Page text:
Effective organoid establishment is vital for personalized medicine for patients with pancreatic cancer that can not be removed surgically. Organoids can be used to represent and research cancer initiation and development in many organs. Also, they are genetically and phenotypically stable, can be cryopreserved and passaged long term. Organoid technique can be used to examine signaling pathways and cancer related processes. A significant benefit of using organoid technology for drug development is that both healthy and tumor tissue can produce organoids. This permits for screening for drugs that particularly select tumor cells while leaving healthy cells undamaged resulting in diminished toxicities in patients. Organoids can be cultured with high effectiveness from individual patient derived tumor tissue which makes them an extremely fitting model for translational uses and the improvement of personalized cancer medicine. To enhance the application of organoid models to basic and translational research, a number of problems need to be addressed. For instance, reducing the costs for organoid culture, cutting the time for organoid growth, improving the productivity and mimicking the tumor micro-environment of the original tumor will further develop research for organoids. Although current problems need to be approached, organoid technology is quickly developing and the chances that this method will have a beneficial effect for basic cancer research and clinical advance is evident.

Notes

Conflict of Interest
The authors have no conflicts to disclose.

REFERENCES

1. Siegel RL, Miller KD, Jemal A. Cancer statistics, 2018. CA Cancer J Clin 2018;68:7-30.
crossref pmid
2. Ryan DP, Hong TS, Bardeesy N. Pancreatic adenocarcinoma. N Engl J Med 2014;371:1039-1049.
crossref pmid
3. Baker LA, Tiriac H, Clevers H, Tuveson DA. Modeling pancreatic cancer with organoids. Trends Cancer 2016;2:176-190.
crossref pmid pmc
4. Moreira L, Bakir B, Chatterji P, Dantes Z, Reichert M, Rustgi AK. Pancreas 3D organoids: current and future aspects as a research platform for personalized medicine in pancreatic cancer. Cell Mol Gastroenterol Hepatol 2017;5:289-298.
crossref pmid pmc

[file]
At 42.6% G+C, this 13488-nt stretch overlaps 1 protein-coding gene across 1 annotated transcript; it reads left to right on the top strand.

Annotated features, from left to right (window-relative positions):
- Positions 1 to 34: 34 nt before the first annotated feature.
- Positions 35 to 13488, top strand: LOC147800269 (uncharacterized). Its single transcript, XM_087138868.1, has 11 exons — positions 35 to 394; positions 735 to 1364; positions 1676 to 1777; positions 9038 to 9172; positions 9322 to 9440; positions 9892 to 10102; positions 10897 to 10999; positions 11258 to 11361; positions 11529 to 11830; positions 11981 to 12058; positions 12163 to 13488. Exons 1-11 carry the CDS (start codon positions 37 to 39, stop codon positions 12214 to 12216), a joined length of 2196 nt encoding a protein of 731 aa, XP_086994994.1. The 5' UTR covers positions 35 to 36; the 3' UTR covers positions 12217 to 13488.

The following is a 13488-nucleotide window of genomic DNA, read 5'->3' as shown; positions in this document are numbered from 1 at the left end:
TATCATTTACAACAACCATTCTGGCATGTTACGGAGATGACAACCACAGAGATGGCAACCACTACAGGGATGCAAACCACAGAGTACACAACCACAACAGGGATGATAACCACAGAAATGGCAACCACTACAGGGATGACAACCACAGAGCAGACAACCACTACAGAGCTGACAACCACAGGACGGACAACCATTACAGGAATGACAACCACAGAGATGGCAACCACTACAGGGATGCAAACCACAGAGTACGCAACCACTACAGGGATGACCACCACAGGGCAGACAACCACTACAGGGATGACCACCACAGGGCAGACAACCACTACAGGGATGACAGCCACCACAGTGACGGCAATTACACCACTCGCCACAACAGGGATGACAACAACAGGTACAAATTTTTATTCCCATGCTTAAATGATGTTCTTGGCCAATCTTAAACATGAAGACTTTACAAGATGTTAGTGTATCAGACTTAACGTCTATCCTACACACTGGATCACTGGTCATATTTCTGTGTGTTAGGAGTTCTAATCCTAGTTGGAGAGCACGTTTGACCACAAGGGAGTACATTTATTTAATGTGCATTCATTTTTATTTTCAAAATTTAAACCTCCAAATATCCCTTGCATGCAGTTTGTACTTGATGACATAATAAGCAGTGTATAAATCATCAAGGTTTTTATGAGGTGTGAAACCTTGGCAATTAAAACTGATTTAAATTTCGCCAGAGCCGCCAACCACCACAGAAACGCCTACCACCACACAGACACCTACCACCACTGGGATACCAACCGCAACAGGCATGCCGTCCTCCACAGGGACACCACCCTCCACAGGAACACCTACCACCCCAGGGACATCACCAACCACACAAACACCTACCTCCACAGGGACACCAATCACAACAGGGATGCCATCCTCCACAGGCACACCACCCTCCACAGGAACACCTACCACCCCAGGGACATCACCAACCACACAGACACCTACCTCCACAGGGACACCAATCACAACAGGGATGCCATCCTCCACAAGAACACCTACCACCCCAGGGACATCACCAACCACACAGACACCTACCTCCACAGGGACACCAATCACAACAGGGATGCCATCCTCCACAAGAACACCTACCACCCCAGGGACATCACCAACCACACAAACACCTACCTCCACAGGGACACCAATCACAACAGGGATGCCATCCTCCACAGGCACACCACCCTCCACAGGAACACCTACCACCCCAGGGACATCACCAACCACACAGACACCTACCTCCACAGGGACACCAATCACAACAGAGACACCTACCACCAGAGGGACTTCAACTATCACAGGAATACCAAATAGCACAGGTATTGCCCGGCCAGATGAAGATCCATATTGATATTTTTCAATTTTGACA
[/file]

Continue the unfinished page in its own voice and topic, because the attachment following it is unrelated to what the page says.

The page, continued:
5. Drost J, Clevers H. Organoids in cancer research. Nat Rev Cancer 2018;18:407-418.
crossref pmid
6. Tuveson D, Clevers H. Cancer modeling meets human organoid technology. Science 2019;364:952-955.
crossref pmid
7. Broutier L, Andersson-Rolf A, Hindley CJ, et al. Culture and establishment of self-renewing human and mouse adult liver and pancreas 3D organoids and their genetic manipulation. Nat Protoc 2016;11:1724-1743.
crossref pmid
8. Boj SF, Hwang CI, Baker LA, et al. Organoid models of human and mouse ductal pancreatic cancer. Cell 2015;160:324-338.
crossref pmid
9. Tiriac H, Belleau P, Engle DD, et al. Organoid profiling identifies common responders to chemotherapy in pancreatic cancer. Cancer Discov 2018;8:1112-1129.
pmid pmc
10. Tiriac H, Bucobo JC, Tzimas D, et al. Successful creation of pancreatic cancer organoids by means of EUS-guided fine-needle biopsy sampling for personalized cancer treatment. Gastrointest Endosc 2018;87:1474-1480.
crossref pmid pmc
11. Driehuis E, van Hoeck A, Moore K, et al. Pancreatic cancer organoids recapitulate disease and allow personalized drug screening. Proc Natl Acad Sci U S A 2019;116:26580-26590.
crossref pmc
12. Tiriac H, Plenker D, Baker LA, Tuveson DA. Organoid models for translational pancreatic cancer research. Curr Opin Genet Dev 2019;54:7-11.
crossref pmid pmc
13. Voskoglou-Nomikos T, Pater JL, Seymour L. Clinical predictive value of the in vitro cell line, human xenograft, and mouse allograft preclinical cancer models. Clin Cancer Res 2003;9:4227-4239.
pmid
14. Hingorani SR, Petricoin EF, Maitra A, et al. Preinvasive and invasive ductal pancreatic cancer and its early detection in the mouse. Cancer Cell 2003;4:437-450.
crossref pmid
15. Greggio C, De Franceschi F, Figueiredo-Larsen M, et al. Artificial three-dimensional niches deconstruct pancreas development in vitro. Development 2013;140:4452-4462.
crossref pmid pmc
16. Huch M, Bonfanti P, Boj SF, et al. Unlimited in vitro expansion of adult bi-potent pancreas progenitors through the Lgr5/R-spondin axis. EMBO J 2013;32:2708-2721.
crossref pmid pmc
17. Huang L, Holtzinger A, Jagan I, et al. Ductal pancreatic cancer modeling and drug screening using human pluripotent stem cell- and patient-derived tumor organoids. Nat Med 2015;21:1364-1371.
crossref pmid pmc